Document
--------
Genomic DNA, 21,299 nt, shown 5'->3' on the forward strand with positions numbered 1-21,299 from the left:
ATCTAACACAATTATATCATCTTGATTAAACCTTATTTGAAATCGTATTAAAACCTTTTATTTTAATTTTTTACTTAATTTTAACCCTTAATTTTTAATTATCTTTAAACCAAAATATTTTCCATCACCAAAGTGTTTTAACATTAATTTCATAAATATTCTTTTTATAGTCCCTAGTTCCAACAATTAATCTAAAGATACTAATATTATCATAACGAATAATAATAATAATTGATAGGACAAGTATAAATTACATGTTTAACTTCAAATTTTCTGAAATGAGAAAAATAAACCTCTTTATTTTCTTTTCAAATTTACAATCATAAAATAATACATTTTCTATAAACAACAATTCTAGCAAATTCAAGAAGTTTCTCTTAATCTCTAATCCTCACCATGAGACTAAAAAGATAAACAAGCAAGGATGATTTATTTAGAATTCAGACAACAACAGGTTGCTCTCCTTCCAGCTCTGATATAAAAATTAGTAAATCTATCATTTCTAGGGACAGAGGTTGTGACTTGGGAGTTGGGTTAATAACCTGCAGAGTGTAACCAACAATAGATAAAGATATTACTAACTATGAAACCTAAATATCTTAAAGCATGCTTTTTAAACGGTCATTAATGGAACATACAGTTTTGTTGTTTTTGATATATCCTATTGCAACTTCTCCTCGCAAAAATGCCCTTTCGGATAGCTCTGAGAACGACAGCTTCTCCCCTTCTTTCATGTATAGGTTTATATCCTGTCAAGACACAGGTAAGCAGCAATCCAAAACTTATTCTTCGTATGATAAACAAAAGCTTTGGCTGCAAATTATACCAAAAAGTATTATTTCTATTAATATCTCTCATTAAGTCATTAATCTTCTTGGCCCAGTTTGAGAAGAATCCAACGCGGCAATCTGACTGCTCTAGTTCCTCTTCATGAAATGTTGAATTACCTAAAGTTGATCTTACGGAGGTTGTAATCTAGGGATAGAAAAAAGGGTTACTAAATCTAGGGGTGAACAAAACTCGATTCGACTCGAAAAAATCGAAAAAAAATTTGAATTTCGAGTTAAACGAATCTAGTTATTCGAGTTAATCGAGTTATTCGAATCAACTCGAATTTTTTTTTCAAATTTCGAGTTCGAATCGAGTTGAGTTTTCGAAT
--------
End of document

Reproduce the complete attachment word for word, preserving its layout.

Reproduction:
Genomic DNA, 21,299 nt, shown 5'->3' on the forward strand with positions numbered 1-21,299 from the left:
ATCTAACACAATTATATCATCTTGATTAAACCTTATTTGAAATCGTATTAAAACCTTTTATTTTAATTTTTTACTTAATTTTAACCCTTAATTTTTAATTATCTTTAAACCAAAATATTTTCCATCACCAAAGTGTTTTAACATTAATTTCATAAATATTCTTTTTATAGTCCCTAGTTCCAACAATTAATCTAAAGATACTAATATTATCATAACGAATAATAATAATAATTGATAGGACAAGTATAAATTACATGTTTAACTTCAAATTTTCTGAAATGAGAAAAATAAACCTCTTTATTTTCTTTTCAAATTTACAATCATAAAATAATACATTTTCTATAAACAACAATTCTAGCAAATTCAAGAAGTTTCTCTTAATCTCTAATCCTCACCATGAGACTAAAAAGATAAACAAGCAAGGATGATTTATTTAGAATTCAGACAACAACAGGTTGCTCTCCTTCCAGCTCTGATATAAAAATTAGTAAATCTATCATTTCTAGGGACAGAGGTTGTGACTTGGGAGTTGGGTTAATAACCTGCAGAGTGTAACCAACAATAGATAAAGATATTACTAACTATGAAACCTAAATATCTTAAAGCATGCTTTTTAAACGGTCATTAATGGAACATACAGTTTTGTTGTTTTTGATATATCCTATTGCAACTTCTCCTCGCAAAAATGCCCTTTCGGATAGCTCTGAGAACGACAGCTTCTCCCCTTCTTTCATGTATAGGTTTATATCCTGTCAAGACACAGGTAAGCAGCAATCCAAAACTTATTCTTCGTATGATAAACAAAAGCTTTGGCTGCAAATTATACCAAAAAGTATTATTTCTATTAATATCTCTCATTAAGTCATTAATCTTCTTGGCCCAGTTTGAGAAGAATCCAACGCGGCAATCTGACTGCTCTAGTTCCTCTTCATGAAATGTTGAATTACCTAAAGTTGATCTTACGGAGGTTGTAATCTAGGGATAGAAAAAAGGGTTACTAAATCTAGGGGTGAACAAAACTCGATTCGACTCGAAAAAATCGAAAAAAAATTTGAATTTCGAGTTAAACGAATCTAGTTATTCGAGTTAATCGAGTTATTCGAATCAACTCGAATTTTTTTTTCAAATTTCGAGTTCGAATCGAGTTGAGTTTTCGAAT